Rental data has revealed a marked increase in young renters heading to the capital throughout September 2020.
The data released by co-living property operators Built Asset Management (BAM) shows a 192% rise in signed rental contracts with those under the age of 24, when compared to the pre-lockdown months of January and February this year.
Of the under-24s taking out new co-living contracts for a BAM property in September, 62% were first-time renters in the capital. Additionally, 53% of under-24s opted for properties within W postcodes in the past month.
This is at odds with the rest of the market, where SW postcodes remain the most popular among BAM renters.
Co-founder and director of BAM Alex Gibbs calls this ‘a really interesting trend’ when viewing the broader market data which shows a net migration of young professionals out of London for the same time period.
He says: “Recent data has shown that, statistically, under-24s are at the greatest risk of losing their incomes as a result of the pandemic, and that this age group is bearing the brunt of the mental health toll as a result of the country’s COVID response.”
“Given that this demographic also reportedly experiences lower levels of fear around the concept of actually contracting Covid-19, it is perhaps unsurprising that these individuals are more keen and more willing to relocate into the Capital for work purposes when compared with professionals in other age brackets.”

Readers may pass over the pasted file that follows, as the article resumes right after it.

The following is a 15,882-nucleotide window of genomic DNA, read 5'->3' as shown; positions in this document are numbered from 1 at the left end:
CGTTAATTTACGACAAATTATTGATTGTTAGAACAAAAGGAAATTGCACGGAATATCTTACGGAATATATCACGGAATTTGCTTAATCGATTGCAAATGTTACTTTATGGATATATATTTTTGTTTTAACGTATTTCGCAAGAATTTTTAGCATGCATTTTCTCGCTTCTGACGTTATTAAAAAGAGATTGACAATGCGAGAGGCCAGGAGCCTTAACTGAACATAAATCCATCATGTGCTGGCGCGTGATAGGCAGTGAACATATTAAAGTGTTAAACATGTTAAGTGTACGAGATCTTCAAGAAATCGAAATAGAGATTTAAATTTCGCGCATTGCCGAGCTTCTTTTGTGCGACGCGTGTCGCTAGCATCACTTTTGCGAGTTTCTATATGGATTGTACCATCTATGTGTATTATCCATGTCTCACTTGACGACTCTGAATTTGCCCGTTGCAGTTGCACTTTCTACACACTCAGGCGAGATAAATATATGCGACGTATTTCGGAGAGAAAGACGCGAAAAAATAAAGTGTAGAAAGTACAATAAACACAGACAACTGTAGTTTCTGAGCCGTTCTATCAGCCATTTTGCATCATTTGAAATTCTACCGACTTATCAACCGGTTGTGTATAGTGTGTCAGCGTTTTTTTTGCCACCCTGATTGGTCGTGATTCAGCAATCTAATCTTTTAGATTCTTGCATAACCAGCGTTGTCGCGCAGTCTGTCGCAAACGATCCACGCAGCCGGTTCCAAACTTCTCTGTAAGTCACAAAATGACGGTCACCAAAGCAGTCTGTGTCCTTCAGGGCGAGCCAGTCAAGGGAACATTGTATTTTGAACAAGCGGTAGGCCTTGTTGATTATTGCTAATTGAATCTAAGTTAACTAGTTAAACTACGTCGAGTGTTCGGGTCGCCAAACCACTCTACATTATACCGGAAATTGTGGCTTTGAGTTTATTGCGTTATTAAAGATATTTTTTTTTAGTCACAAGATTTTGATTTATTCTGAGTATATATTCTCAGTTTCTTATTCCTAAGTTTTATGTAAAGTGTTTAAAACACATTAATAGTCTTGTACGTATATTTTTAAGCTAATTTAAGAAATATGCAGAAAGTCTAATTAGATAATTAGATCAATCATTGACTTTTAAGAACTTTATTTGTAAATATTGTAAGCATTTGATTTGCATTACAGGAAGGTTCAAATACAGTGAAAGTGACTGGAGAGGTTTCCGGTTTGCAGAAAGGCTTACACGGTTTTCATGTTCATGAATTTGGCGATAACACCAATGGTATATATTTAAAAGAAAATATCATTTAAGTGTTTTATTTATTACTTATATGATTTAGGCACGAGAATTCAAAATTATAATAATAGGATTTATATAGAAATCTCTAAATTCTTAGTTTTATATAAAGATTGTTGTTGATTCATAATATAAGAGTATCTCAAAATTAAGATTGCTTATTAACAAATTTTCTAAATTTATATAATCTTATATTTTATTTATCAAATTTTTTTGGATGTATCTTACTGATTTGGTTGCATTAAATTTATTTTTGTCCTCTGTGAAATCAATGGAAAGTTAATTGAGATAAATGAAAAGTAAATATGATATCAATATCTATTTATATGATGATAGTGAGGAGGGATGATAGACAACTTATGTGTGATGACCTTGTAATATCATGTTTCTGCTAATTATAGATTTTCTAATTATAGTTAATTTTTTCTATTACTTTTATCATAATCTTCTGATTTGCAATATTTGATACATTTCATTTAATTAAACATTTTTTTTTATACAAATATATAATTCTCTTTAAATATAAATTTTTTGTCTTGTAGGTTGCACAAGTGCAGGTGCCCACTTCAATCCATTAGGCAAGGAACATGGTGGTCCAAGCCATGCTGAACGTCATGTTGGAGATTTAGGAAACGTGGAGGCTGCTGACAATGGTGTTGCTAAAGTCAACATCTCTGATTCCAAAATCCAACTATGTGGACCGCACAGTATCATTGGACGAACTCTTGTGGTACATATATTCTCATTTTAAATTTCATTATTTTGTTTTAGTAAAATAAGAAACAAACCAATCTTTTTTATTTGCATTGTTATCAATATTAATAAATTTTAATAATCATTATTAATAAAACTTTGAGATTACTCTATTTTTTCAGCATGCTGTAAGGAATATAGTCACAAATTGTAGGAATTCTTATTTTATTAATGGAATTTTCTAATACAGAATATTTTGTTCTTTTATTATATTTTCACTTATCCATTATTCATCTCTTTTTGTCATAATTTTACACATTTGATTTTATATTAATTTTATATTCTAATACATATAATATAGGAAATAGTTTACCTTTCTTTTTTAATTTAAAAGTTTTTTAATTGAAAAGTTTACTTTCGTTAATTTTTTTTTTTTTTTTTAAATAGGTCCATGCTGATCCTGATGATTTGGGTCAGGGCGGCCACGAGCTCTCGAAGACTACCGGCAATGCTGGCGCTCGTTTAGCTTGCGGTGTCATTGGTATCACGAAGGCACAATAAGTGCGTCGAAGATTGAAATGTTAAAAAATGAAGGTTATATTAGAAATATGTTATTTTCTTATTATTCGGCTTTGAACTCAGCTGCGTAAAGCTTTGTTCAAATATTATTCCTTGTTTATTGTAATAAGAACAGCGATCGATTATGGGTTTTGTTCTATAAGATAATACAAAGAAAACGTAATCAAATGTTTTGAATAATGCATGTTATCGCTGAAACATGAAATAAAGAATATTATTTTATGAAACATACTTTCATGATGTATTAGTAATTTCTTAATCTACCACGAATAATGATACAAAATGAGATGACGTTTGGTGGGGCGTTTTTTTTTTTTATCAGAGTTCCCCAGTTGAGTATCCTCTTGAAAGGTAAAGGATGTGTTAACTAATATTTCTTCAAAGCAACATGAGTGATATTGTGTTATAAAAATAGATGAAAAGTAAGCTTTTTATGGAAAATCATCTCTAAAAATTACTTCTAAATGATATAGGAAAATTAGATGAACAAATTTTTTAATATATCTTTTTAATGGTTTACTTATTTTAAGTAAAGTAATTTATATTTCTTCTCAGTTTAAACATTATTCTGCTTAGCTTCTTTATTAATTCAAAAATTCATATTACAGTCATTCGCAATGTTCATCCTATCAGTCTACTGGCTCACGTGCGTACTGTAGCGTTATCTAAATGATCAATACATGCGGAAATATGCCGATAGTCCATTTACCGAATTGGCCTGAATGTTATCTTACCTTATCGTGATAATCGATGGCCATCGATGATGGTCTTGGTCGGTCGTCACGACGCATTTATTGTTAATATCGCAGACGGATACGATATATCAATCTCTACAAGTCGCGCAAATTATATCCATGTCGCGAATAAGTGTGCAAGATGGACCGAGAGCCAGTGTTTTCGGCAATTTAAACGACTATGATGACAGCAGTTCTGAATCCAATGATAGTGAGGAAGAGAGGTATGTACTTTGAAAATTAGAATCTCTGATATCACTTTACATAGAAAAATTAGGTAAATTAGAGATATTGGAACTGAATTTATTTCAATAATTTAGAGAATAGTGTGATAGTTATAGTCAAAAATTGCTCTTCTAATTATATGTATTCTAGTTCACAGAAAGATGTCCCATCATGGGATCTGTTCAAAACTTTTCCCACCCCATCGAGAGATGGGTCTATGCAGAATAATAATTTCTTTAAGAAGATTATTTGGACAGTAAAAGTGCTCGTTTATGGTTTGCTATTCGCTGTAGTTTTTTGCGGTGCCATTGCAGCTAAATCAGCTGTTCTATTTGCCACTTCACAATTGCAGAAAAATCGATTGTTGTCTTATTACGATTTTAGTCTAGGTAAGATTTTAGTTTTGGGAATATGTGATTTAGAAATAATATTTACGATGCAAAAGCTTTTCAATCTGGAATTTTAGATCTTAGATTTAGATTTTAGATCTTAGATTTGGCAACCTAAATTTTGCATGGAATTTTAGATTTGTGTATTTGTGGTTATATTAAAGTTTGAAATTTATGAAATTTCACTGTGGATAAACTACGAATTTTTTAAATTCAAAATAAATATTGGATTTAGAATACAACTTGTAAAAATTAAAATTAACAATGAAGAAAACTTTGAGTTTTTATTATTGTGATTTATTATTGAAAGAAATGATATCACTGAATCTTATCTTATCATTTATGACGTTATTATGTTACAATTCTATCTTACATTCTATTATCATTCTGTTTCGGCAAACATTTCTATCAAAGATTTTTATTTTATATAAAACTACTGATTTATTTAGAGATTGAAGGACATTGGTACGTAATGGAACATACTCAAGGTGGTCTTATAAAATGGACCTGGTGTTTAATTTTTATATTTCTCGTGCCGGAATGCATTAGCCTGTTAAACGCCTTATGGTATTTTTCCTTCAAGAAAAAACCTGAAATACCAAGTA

BAM’s findings align with data revealed by employers that remote working often presents the biggest challenge where new and emerging talent is concerned. “More junior team members often require more face-to-face time as a necessity, in order to get to grips with things and to learn via osmosis,” Gibbs continues.
“Landlords and investors within the co-living space can also take solace in the fact that research conducted this month showed that, long term, there is virtually no difference in the proportion of professionals aged 25-44 planning to remain living in London, as compared with pre-pandemic. It seems that perhaps their younger counterparts are just acting a little more quickly.”